The conference was hosted in Marvel Stadium in Melbourne, and this was my first time there. It was a sunny day and the conference program said the entrance was at Gate 9. I got to Gate 1 and figured Gate 9 shouldn’t be that far away. So I headed towards Gate 2, then Gate 3, and then all the way around the entire stadium until I arrived at Gate 9, which turned out to be right next to Gate 1!
Having arrived a little later than I had planned, the venue already was full of people. I said hi to a couple of my colleagues manning the Shine Solutions booth in the exhibition area, then headed on towards the presentation rooms. There were two rooms, named ‘Hulk’ and ‘Iron Man’. As well as hosting a bunch of interesting presentations over the course of the day, these are probably the best room names I have ever seen at a conference!
The first session I went to was Rodolfo Dias talking about using React and Styled Components to build the Luna UI component library. This was to solve a real-world problem: colleagues of his had re-built the same component three times in one week, each time using different approaches and styling.
To avoid repeating themselves again, and to also ease the ongoing maintenance burden of their projects, they refactored everything into a single library, which they called Luna UI. They did this rather than using an existing component library like material-ui because their company already had component UI designs, and it was going to be easier from them to implement these designs from scratch. This reminded of my team’s motivations for creating an in-house component library as well.
Vue Composition API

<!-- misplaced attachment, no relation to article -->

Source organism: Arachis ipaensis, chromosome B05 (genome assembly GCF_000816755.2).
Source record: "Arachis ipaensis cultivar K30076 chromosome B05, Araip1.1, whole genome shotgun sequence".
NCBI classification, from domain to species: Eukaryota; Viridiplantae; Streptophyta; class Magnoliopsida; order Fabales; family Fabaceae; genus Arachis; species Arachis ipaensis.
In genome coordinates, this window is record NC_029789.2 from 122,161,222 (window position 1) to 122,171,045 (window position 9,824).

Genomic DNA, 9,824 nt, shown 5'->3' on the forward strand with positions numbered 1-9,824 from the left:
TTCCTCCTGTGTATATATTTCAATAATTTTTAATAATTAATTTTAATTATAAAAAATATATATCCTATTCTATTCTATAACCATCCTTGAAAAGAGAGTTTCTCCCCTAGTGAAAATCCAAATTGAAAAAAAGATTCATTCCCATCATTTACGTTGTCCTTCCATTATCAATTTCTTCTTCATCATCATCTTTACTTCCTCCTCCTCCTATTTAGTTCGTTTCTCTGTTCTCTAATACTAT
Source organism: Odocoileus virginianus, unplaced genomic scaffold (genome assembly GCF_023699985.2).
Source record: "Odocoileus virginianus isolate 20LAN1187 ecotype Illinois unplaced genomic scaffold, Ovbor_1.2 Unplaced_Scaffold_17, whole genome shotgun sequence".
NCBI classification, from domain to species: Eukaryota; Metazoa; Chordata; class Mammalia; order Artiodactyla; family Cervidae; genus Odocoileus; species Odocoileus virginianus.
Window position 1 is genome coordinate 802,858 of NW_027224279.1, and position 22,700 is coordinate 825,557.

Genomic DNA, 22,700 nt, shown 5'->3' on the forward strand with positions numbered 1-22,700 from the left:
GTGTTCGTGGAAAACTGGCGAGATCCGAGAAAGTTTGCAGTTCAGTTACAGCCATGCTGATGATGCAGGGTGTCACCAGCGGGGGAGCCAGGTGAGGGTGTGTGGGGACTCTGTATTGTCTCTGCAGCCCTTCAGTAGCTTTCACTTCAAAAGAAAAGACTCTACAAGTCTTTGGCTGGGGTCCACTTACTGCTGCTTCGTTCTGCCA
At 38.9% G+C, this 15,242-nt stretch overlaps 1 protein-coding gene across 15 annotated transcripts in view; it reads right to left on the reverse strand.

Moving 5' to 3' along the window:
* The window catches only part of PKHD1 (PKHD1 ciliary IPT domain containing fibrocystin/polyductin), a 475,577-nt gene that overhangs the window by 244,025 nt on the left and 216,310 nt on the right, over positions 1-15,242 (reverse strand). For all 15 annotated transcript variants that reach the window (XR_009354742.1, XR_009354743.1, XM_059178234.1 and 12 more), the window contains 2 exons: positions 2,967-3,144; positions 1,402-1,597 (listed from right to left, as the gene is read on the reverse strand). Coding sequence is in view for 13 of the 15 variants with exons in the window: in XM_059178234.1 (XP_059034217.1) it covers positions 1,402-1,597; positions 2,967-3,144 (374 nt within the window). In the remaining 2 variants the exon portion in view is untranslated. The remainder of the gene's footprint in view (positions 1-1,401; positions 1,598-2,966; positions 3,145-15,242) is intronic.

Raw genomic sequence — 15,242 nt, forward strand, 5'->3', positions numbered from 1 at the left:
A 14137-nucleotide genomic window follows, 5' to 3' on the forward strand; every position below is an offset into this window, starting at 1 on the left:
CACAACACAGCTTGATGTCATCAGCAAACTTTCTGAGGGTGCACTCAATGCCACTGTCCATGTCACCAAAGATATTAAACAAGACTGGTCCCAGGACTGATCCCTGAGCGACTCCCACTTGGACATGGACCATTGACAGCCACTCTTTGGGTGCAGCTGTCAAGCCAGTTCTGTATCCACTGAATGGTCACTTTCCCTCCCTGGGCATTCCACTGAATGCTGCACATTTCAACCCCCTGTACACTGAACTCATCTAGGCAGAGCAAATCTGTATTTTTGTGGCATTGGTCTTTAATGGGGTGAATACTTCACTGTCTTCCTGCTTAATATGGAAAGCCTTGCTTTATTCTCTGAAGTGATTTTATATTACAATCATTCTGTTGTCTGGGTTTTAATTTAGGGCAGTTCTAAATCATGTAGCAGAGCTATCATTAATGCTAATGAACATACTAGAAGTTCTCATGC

The next presenter I saw was Natalia Tepluhina from Gitlab, talking about the new Composition API coming to VueJS 3. This API is used to extract complex logic from components to functions, making it easier for code to be organised by logical concerns in large-scale projects. As Vue 3 is still in development, Natalia used Vue 2 with the @vue/composition-api module, which back-ports the API from Vue 3 to Vue 2.
Moving along, Mozilla Tech Speaker Jennifer Wong’s presentation Translating React dove into how React translates JSX under the hood. Jennifer did some code spelunking, starting with how raw
React.createElement calls generate
ReactElement objects, then showing how JSX is really just syntactic sugar for the same code. To make React and JSX work together, React provides a default set of syntax transforms that ship with Babel.
Next, Jennifer explained how React state is the main differentiator between a React component and a React element. She then moved onto the React reconciler (where all the React magic lives) and React Fiber. To finish, Jennifer encouraged us to do our own code spelunking to illuminate what we are learning and where we are going day-to-day. I totally agree with her, and this is a practical approach to understand how those things working under the covers.
In a lightning presentation, Diana MacDonald from Culture Amp talked about how virtual DOM affects assistant technology such as screen readers. In order to improve accessibility, ARIA live regions can be used to announce dynamically updated content elsewhere on the page without moving the screen reader’s focus from where they are. The takeaway is you can’t conditionally render a div at the same time as adding the message, because it won’t be monitored by a screen reader or a browser. So you have to have a persistent region and add your dynamic content to it.
Normally when you add updates to a live region, only the changed parts will be announced unless you add
aria-atomic=true to the live region, which forces the screen reader to reread the entire paragraph. If you want to manage dynamic content easily, use double announcer regions and skip